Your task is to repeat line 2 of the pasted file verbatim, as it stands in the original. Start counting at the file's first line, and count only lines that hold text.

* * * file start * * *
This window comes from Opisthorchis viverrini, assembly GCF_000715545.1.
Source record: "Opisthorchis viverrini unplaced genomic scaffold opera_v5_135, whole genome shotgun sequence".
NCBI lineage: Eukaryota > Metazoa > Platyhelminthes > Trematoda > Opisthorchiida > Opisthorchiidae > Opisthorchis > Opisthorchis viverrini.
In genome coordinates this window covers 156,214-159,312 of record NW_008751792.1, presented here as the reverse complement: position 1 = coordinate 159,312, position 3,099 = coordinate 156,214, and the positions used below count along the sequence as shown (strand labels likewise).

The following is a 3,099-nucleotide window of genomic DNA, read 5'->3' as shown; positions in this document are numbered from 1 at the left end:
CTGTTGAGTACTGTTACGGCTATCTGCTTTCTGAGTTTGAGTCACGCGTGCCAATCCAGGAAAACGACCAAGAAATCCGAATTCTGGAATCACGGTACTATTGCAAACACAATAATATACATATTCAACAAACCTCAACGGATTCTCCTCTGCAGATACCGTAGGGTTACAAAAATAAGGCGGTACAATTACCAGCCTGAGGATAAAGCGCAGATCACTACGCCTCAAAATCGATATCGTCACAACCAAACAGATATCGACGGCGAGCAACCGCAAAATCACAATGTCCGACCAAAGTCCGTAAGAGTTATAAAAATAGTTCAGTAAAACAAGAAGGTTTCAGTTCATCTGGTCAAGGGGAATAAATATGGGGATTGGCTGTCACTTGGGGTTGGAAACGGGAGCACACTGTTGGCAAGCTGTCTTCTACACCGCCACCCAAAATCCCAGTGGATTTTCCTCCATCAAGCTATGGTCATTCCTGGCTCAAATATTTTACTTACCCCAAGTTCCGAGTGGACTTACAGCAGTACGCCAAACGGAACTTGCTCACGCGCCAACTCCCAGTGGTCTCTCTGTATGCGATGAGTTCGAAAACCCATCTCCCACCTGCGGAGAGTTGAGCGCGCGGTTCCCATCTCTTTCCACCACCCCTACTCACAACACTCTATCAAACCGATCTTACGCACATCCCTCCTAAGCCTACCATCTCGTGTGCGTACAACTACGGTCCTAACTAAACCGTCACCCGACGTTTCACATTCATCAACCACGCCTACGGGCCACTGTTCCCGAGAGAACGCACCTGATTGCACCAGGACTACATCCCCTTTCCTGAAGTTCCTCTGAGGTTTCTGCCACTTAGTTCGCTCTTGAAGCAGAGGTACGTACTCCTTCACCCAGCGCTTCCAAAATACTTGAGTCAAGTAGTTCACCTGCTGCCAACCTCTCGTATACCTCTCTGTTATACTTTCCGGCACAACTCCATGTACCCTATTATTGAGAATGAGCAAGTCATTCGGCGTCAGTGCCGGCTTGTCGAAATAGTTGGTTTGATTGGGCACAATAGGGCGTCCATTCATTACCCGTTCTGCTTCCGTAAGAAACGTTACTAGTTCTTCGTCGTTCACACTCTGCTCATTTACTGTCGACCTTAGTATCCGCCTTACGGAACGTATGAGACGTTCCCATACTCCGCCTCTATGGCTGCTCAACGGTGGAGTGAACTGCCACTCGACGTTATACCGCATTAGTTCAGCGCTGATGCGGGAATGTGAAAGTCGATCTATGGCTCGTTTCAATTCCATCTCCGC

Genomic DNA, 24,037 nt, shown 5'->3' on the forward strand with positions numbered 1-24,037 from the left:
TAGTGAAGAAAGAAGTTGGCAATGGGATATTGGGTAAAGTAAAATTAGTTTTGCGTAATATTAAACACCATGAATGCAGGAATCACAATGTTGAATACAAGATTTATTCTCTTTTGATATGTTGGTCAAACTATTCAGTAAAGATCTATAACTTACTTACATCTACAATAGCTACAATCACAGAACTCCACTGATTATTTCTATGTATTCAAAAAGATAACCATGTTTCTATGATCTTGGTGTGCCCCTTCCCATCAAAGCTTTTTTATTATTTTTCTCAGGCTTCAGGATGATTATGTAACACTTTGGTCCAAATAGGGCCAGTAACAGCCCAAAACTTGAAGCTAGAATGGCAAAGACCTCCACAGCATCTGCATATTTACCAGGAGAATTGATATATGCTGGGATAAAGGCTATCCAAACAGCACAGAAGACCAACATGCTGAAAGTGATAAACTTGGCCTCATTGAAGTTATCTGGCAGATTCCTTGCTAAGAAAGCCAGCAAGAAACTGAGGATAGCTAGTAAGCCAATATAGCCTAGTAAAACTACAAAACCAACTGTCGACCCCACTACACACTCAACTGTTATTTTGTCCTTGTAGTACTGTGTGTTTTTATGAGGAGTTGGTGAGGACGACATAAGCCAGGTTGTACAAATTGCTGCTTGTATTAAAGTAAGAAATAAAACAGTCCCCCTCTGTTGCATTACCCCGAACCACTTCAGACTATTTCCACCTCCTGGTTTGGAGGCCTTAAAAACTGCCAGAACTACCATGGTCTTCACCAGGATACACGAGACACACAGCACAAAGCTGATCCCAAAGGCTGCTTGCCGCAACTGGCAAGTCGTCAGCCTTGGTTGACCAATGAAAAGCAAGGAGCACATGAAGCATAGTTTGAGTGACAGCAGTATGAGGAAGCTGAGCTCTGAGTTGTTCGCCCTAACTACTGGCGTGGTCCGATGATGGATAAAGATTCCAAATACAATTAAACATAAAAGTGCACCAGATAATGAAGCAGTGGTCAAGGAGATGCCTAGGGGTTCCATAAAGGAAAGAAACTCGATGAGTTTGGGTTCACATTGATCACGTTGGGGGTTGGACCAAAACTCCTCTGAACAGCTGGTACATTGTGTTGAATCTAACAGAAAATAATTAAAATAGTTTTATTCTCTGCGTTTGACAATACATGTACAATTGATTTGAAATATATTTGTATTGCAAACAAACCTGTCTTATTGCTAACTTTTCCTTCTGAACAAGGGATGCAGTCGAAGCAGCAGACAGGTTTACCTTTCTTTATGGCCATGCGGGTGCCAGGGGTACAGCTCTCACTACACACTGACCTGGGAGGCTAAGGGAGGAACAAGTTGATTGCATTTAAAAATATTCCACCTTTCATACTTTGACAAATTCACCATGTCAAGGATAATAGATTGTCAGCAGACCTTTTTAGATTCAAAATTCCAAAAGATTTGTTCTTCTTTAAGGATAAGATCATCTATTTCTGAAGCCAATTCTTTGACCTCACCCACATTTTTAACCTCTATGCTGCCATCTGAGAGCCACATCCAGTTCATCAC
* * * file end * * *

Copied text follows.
Source record: "Opisthorchis viverrini unplaced genomic scaffold opera_v5_135, whole genome shotgun sequence".